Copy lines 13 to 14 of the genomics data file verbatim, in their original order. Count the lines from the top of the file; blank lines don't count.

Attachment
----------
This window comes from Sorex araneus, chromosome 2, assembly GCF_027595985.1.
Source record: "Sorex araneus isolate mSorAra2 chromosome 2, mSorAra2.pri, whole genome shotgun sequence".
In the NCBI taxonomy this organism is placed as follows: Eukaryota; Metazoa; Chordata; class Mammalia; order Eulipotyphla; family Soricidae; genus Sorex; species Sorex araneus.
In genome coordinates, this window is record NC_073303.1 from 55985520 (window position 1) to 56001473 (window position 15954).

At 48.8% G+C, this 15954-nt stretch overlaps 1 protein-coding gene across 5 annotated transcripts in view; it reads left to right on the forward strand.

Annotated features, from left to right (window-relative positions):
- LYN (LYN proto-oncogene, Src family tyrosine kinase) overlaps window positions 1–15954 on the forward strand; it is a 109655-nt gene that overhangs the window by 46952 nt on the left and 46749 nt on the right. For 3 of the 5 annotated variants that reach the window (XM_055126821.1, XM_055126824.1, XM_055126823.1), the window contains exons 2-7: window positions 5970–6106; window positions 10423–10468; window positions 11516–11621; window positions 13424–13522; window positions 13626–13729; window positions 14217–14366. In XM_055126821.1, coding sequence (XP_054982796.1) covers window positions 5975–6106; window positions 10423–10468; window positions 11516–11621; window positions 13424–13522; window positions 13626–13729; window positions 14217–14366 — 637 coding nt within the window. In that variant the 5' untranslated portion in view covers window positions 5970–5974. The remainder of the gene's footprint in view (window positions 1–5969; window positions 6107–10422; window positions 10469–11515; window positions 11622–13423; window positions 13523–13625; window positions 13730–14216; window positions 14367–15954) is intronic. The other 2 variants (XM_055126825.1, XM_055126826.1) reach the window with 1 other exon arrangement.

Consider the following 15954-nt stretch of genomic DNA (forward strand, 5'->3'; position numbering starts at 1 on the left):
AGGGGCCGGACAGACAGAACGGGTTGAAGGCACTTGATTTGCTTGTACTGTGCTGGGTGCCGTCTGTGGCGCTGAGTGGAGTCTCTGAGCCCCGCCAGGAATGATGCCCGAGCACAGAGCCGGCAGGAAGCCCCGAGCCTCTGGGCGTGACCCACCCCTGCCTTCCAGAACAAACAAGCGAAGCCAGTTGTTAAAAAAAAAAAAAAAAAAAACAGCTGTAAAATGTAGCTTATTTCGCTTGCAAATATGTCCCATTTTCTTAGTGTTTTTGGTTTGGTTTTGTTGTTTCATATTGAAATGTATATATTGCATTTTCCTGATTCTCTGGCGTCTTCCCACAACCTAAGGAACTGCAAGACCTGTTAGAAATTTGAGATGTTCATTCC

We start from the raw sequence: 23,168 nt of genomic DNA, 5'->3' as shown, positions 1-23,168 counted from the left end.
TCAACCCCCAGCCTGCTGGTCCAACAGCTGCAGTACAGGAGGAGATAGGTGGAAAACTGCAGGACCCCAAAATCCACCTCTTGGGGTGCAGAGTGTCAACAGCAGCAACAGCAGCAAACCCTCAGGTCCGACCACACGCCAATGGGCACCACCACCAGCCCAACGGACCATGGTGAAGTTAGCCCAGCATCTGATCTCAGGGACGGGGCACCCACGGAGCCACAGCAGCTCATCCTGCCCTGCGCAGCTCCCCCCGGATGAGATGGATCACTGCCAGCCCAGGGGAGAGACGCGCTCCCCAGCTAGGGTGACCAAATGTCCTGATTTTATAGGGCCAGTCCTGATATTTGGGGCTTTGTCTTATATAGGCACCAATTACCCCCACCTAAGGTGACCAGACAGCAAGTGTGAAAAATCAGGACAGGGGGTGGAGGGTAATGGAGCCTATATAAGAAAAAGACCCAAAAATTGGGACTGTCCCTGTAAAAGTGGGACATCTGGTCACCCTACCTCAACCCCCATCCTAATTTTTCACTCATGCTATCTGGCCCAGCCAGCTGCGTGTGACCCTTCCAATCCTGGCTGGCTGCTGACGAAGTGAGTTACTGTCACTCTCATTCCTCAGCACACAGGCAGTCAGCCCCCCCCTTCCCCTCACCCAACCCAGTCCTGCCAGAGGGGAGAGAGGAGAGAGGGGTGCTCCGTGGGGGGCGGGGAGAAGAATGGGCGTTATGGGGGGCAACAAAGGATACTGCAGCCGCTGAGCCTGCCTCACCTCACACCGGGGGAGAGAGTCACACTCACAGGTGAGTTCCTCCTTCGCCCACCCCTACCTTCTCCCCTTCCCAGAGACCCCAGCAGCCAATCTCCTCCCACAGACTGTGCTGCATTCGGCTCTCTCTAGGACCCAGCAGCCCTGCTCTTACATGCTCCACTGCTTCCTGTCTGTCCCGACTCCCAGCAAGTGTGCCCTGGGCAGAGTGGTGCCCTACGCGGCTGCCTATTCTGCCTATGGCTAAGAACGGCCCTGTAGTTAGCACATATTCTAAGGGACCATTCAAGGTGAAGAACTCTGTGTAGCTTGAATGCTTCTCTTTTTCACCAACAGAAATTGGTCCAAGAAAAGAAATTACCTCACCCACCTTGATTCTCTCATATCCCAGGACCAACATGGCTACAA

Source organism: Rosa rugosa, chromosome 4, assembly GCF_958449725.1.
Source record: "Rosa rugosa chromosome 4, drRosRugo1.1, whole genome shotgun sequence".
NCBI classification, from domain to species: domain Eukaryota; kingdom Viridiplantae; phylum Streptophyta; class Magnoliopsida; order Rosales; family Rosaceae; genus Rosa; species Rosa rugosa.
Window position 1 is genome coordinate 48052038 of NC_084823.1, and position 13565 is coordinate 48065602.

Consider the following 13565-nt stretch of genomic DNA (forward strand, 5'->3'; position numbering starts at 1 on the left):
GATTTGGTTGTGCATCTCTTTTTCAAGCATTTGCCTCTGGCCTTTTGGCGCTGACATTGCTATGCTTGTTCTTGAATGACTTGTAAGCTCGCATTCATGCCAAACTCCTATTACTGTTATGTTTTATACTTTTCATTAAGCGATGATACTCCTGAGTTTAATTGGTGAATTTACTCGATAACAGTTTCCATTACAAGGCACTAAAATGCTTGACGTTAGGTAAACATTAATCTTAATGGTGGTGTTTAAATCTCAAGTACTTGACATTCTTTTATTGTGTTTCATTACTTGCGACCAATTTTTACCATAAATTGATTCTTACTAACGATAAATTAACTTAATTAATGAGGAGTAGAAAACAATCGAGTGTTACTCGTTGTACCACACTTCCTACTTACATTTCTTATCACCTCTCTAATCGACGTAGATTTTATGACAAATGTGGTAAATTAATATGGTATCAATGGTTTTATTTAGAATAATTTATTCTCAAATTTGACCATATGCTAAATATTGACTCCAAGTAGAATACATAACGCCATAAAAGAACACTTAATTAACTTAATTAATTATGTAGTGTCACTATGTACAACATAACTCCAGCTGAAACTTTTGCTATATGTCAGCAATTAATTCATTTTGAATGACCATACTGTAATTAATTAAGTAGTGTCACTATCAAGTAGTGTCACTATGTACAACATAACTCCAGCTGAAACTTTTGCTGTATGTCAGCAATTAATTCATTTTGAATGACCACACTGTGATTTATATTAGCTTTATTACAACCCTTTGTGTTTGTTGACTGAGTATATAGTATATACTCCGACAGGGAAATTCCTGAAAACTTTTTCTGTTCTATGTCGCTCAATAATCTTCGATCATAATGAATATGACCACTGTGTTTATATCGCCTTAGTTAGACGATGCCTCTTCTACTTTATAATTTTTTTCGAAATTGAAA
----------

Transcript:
Source record: "Rosa rugosa chromosome 4, drRosRugo1.1, whole genome shotgun sequence".
NCBI classification, from domain to species: domain Eukaryota; kingdom Viridiplantae; phylum Streptophyta; class Magnoliopsida; order Rosales; family Rosaceae; genus Rosa; species Rosa rugosa.